Tone[edit]

Punjabi has three phonemically distinct tones that developed from the lost murmured (or "voiced aspirate") series of consonants. Phonetically the tones are rising or rising-falling contours and they can span over one syllable or two, but phonemically they can be distinguished as high, mid, and low.

A historical murmured consonant (voiced aspirate consonant) in word initial position became tenuis and left a low tone on the two syllables following it: ghoṛā[kòːɽɑ̀ː] "horse". A stem-final murmured consonant became modally voiced and left a high tone on the two syllables preceding it: māgh[mɑ́ːɡ] "October". A stem-medial murmured consonant which appeared after a short vowel and before a long vowel became modally voiced and left a low tone on the two syllables following it: maghāuṇā[məɡɑ̀ːʊ̀ɳɑ̀ː] "to have something lit". Other syllables have mid tone.[31]

Grammar[edit]

Main article: Punjabi grammar

The grammar of the Punjabi language concerns the word order, case marking, verb conjugation, and other morphological and syntactic structures of the Punjabi language. The main article discusses the grammar of Modern Standard Punjabi as defined by the sources cited therein.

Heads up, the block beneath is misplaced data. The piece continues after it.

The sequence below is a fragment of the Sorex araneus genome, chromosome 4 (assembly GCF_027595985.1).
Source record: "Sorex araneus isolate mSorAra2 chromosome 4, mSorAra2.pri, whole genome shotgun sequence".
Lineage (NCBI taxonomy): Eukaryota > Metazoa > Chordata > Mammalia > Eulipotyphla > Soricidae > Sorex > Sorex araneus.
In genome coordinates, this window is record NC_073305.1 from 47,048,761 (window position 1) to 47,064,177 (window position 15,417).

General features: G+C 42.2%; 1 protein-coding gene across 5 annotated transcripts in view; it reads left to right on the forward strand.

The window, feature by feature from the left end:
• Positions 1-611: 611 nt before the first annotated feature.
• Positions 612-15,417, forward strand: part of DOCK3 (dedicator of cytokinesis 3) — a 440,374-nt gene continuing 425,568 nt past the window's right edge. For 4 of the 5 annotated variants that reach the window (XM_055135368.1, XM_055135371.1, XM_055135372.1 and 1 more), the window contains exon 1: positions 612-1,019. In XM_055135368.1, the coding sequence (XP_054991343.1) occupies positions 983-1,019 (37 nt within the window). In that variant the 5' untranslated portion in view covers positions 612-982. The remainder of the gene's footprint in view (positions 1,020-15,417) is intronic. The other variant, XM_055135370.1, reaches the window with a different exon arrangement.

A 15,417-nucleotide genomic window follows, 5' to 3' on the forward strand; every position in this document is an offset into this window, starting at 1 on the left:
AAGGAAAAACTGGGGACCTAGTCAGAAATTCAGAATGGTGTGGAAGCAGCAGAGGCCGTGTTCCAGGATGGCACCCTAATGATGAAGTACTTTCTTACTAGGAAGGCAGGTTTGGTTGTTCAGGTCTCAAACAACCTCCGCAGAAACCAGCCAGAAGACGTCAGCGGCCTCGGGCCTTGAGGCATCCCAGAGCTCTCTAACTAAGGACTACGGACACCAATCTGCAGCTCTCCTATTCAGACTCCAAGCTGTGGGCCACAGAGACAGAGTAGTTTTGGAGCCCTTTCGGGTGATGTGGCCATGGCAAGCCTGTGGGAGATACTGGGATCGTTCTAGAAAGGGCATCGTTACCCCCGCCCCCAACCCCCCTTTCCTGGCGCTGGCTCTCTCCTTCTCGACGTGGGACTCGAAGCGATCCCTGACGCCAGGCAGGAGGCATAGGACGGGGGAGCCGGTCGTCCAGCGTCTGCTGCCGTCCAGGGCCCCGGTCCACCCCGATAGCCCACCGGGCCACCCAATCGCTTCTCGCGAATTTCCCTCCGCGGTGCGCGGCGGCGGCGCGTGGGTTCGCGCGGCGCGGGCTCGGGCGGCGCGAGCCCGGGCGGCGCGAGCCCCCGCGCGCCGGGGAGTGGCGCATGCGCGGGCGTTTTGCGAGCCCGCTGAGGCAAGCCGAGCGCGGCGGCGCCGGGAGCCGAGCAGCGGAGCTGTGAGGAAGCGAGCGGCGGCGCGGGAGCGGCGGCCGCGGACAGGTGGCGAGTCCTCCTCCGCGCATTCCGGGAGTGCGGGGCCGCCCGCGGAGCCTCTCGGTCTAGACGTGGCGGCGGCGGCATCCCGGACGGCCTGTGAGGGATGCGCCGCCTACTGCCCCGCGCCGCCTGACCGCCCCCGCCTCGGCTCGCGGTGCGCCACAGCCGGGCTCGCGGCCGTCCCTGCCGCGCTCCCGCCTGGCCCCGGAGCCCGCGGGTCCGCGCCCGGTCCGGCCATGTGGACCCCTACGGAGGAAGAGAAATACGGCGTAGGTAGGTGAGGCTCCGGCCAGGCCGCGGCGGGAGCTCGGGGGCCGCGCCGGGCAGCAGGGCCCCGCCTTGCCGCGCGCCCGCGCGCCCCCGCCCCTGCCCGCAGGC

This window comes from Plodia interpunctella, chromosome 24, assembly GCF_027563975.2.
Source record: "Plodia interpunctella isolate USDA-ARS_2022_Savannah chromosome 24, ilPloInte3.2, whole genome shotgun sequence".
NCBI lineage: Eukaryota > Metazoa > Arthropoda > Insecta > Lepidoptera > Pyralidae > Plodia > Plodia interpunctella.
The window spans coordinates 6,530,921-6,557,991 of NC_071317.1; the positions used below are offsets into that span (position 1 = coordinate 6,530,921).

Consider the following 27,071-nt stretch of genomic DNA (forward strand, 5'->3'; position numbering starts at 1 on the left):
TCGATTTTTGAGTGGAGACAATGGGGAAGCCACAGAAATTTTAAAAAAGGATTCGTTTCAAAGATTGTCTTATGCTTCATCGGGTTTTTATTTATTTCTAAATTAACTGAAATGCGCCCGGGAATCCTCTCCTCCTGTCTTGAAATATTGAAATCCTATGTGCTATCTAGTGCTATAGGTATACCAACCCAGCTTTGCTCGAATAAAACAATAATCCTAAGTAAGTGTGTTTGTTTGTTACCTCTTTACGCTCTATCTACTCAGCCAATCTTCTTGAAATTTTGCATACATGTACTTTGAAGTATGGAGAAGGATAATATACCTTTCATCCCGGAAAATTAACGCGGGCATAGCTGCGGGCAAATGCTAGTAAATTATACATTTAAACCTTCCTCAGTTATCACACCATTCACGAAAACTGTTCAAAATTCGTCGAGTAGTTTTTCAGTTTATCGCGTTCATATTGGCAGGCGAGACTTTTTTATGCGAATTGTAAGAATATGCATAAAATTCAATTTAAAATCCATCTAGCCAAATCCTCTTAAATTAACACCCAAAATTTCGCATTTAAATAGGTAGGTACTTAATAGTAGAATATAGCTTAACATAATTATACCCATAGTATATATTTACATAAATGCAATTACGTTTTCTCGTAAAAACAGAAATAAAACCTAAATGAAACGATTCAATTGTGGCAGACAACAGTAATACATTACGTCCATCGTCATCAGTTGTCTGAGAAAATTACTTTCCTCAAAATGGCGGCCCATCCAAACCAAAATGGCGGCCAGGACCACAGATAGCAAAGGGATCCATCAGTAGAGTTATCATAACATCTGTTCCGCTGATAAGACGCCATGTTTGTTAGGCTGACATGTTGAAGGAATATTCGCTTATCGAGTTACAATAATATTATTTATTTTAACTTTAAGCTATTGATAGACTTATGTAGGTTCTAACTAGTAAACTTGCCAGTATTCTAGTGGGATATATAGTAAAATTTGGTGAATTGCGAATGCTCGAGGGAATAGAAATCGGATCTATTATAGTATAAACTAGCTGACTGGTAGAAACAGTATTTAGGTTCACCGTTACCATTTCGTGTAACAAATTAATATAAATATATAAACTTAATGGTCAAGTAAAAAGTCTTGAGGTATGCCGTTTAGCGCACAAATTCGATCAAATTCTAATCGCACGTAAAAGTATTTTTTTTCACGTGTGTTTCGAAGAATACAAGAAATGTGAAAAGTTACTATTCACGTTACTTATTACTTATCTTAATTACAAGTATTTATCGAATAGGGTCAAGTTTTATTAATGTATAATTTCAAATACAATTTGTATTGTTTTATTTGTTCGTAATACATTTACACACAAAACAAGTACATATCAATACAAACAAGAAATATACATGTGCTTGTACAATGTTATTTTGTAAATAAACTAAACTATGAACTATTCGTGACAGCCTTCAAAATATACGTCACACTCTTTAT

Writing systems[edit]

Main articles: Shahmukhī alphabet, Gurmukhī alphabet, and Punjabi braille

Punjabi has two major writing systems in use: Gurmukhi, which is a Brahmic script derived from the Laṇḍā script,[32] and Shahmukhi, which is an Arabic script. The word Gurmukhi means "from the Guru's mouth",[33] and Shahmukhi means "from the King's mouth".[34]

In the Punjab province of Pakistan, the script used is Shahmukhi and differs from the Urdu alphabet in having four additional letters.[35] In the Indian states of Punjab, Haryana and Delhi and other parts of India, the Gurmukhī script is generally used for writing Punjabi.[35] Historically, various local Brahmic scripts including Laṇḍā were also in use.[36]

Sample text[edit]

This sample text was taken from the Punjabi Wikipedia article on Lahore.

Gurmukhi:

ਲਹੌਰ ਪਾਕਿਸਤਾਨੀ ਪੰਜਾਬ ਦੀ ਰਾਜਧਾਨੀ ਹੈ । ਲੋਕ ਗਿਣਤੀ ਦੇ ਨਾਲ ਕਰਾਚੀ ਤੋਂ ਬਾਅਦ ਲਹੌਰ ਦੂਜਾ ਸਭ ਤੋਂ ਵੱਡਾ ਸ਼ਹਿਰ ਹੈ । ਲਹੌਰ ਪਾਕਿਸਤਾਨ ਦਾ ਸਿਆਸੀ, ਰਹਤਲੀ ਤੇ ਪੜ੍ਹਾਈ ਦਾ ਗੜ੍ਹ ਹੈ ਅਤੇ ਇਸ ਲਈ ਇਹਨੂੰ ਪਾਕਿਸਤਾਨ ਦਾ ਦਿਲ ਵੀ ਕਿਹਾ ਜਾਂਦਾ ਹੈ । ਲਹੌਰ ਦਰਿਆ-ਏ-ਰਾਵੀ ਦੇ ਕੰਢੇ ਤੇ ਵਸਦਾ ਹੈ । ਤੇ ਇਸਦੀ ਲੋਕ ਗਿਣਤੀ ਇੱਕ ਕਰੋੜ ਦੇ ਨੇੜੇ ਹੈ ।

Shahmukhi:

لہور پاکستانی پنجاب دا دارالحکومت اے۔ لوک گنتی دے نال کراچی توں بعد لاهور دوجا سبھ توں وڈا شہر اے۔ لاهور پاکستان دا سیاسی، رہتلی تے پڑھائی دا گڑھ اے تے اس لئی ایھنوں پاکستان دا دل وی کیھا جاندا اے۔ لاهور دریاۓ راوی دے کنڈھے تے وسدا ۔ اے اسدی لوک گنتی اک کروڑ دے نیڑے اے ۔‬

Transliteration: lahaur pākistānī panjāb dī rājdā̀ni ài. lok giṇtī de nāḷ karācī tõ bāad lahaur dūjā sáb tõ vaḍḍā šáir ài. lahor pākistān dā siāsī, rátalī te paṛā̀ī dā gáṛ ài te is laī ínū̃ pākistān dā dil vī kihā jāndā ài. lahaur dariāe rāvī de kaṇḍè te vasdā ài. te isdī lok giṇtī ikk karoṛ de neṛe ài.